The degree of change that getting social to work in your organisation takes calls for huge amounts of commitment. It will take perseverance and dogged determination. Yes you need to "manage up" but don't let that soak up time and energy.

I am tempted to have a form for potential clients to complete that says "Do you care? Do you really care? Do you really, really care?" Because if they can't answer yes they might as well give up now.

Start with why

Reading this article about the BBC's mismanagement of its digital transformation programme reminded me of the book Start With Why. I'll admit to not having read the book yet, it's on my list, but the title strikes me as a good strap line for my business.

There has been so much bluster about social media and social business with a lot of money spent on technology that has more often than not failed to have impact. What is almost never focussed on is giving people are reason why - and "because we told you to" doesn't work any more!

Helping people individually and collectively work out how social tools can improve their lot is what I believe I help with.

Radical Honesty in Facebook?

Many years ago I read Radical Honesty by Brad Blanton. In it he describes the psychological benefits of having no secrets. None. I often think of that book in the context of Facebook.

We all have a tendency to want to share the good bits in our lives. The celebrations, the successes, the joys, and the magical moments. This can make Facebook a source of comparison and jealousy. "How come so and so gets to travel more than me/always goes to parties/works with more interesting people?"

But could we cope with the alternative? As individuals would we feel comfortable sharing our weakest moments? As a group would we turn away if friends opened up "too much" or were consistently negative? As in the book one of the biggest challenges would be the impact of our honesty on those around us. What if they don't feel as enthusiastic about radical honesty as we do? Should we be prepared to deal with it and have the difficult conversations with them if they are not? Or should we protect them, keep things covered up, and risk not dealing with challenges and missing the opportunity of growth or moving on?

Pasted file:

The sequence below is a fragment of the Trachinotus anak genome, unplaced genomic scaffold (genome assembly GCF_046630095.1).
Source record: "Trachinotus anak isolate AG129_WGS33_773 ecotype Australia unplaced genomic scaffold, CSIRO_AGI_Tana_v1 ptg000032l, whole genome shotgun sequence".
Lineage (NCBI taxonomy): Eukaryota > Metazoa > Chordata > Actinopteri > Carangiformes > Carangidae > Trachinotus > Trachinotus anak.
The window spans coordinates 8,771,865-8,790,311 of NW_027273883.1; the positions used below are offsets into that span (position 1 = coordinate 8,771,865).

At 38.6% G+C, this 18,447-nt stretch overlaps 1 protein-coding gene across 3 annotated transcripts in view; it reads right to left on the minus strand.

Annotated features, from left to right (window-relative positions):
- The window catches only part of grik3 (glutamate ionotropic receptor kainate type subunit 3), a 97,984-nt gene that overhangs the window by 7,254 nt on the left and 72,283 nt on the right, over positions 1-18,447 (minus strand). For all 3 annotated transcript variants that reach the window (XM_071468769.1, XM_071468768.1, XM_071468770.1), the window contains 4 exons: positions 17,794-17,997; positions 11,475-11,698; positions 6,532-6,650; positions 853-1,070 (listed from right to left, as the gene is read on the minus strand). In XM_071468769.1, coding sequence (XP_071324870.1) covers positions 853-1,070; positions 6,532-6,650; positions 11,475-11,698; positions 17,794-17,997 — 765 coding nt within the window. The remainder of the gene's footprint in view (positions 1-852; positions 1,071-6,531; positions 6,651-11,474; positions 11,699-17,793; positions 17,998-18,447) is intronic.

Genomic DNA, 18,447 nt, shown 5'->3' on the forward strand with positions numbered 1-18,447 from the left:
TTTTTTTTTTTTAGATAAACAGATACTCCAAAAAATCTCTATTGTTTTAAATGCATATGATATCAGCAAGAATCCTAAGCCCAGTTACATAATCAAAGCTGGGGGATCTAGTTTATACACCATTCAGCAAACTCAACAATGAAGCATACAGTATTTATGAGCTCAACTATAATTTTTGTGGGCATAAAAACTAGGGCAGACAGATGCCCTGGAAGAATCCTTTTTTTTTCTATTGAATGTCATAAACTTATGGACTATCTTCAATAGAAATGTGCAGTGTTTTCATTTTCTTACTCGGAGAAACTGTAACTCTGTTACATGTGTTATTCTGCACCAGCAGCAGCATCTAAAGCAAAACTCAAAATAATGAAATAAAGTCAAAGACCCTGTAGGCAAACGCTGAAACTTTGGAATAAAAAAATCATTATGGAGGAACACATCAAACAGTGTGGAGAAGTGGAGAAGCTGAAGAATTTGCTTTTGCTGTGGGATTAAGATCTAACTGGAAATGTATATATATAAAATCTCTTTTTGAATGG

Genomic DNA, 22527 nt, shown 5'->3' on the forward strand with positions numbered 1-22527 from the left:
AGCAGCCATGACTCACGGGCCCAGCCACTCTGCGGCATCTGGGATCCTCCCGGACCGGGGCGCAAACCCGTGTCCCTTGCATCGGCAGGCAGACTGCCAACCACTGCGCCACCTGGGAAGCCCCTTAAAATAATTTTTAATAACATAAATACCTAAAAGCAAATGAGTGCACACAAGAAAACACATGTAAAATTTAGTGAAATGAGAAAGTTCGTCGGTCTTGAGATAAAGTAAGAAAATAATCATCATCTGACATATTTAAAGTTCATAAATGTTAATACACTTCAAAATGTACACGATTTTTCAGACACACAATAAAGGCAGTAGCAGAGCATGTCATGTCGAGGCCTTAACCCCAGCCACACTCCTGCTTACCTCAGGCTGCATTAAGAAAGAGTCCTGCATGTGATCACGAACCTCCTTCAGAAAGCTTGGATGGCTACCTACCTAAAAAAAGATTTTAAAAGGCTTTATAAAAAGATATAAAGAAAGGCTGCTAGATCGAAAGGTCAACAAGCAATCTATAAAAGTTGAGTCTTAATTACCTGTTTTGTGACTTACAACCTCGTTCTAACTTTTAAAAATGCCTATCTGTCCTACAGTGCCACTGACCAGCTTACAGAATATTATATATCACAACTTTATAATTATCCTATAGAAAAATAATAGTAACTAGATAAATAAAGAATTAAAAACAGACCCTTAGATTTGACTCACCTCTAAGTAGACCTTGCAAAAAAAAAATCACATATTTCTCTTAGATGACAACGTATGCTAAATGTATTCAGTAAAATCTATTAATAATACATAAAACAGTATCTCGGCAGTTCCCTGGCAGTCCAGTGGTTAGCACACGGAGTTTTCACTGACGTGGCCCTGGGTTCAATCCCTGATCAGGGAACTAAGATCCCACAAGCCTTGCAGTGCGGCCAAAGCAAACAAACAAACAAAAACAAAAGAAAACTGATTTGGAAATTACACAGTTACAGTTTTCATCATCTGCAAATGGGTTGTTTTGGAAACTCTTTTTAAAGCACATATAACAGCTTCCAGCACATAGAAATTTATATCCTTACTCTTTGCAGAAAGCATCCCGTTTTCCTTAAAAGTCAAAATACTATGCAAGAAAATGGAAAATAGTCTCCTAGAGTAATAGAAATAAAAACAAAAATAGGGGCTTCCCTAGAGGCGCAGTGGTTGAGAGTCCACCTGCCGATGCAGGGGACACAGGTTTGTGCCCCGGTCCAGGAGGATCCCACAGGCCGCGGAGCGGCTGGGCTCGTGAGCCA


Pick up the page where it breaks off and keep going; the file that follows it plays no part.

Is being more honest on Facebook a case of washing our dirty laundry in public or an opportunity for psychological maturity - or something in between? Should we be incessantly upbeat or more realistic? What do you reckon?

Facebook as a blogging platform

Blogging is still one of the most useful and fun things you can do. I still blog at The Obvious? because that is my home on the web and the space I am in control of. Each time social networks die and we all move on my blog is still there. Has been for thirteen years (it's birthday is next month).


As people have moved into places like Facebook and Twitter the energy has moved away from blogging to some extent. Less comments and less people using RSS to track conversations. I, like many bloggers, used to post links to my blog posts on Facebook or Google+. Then I realised that I was expecting people to move from where they were to where I wanted them to be - always a bad idea.

So I started posting the entire content of my blog posts on Facebook and Google+. The process is the same, I get the same benefit of noticing things that blogging gives me, the same trails left of what caught my eye, but the conversations have kicked off. I love the forty or fifty comment long threads that we are having. I love the energy of the conversations. It's like the old days.

Maybe blogging is more of a way of looking at the world than a platform. Maybe this was what is wrong with all the faux blogs out there. You know the ones where it is on a newspaper's site and it is called a blog but it doesn't feel like a blog, it is just "content". I used to think this was because they didn't have all the tools of a real blog but now I am wondering if it is more about intent than technology?

Linkedin inviting people into my network without my permission?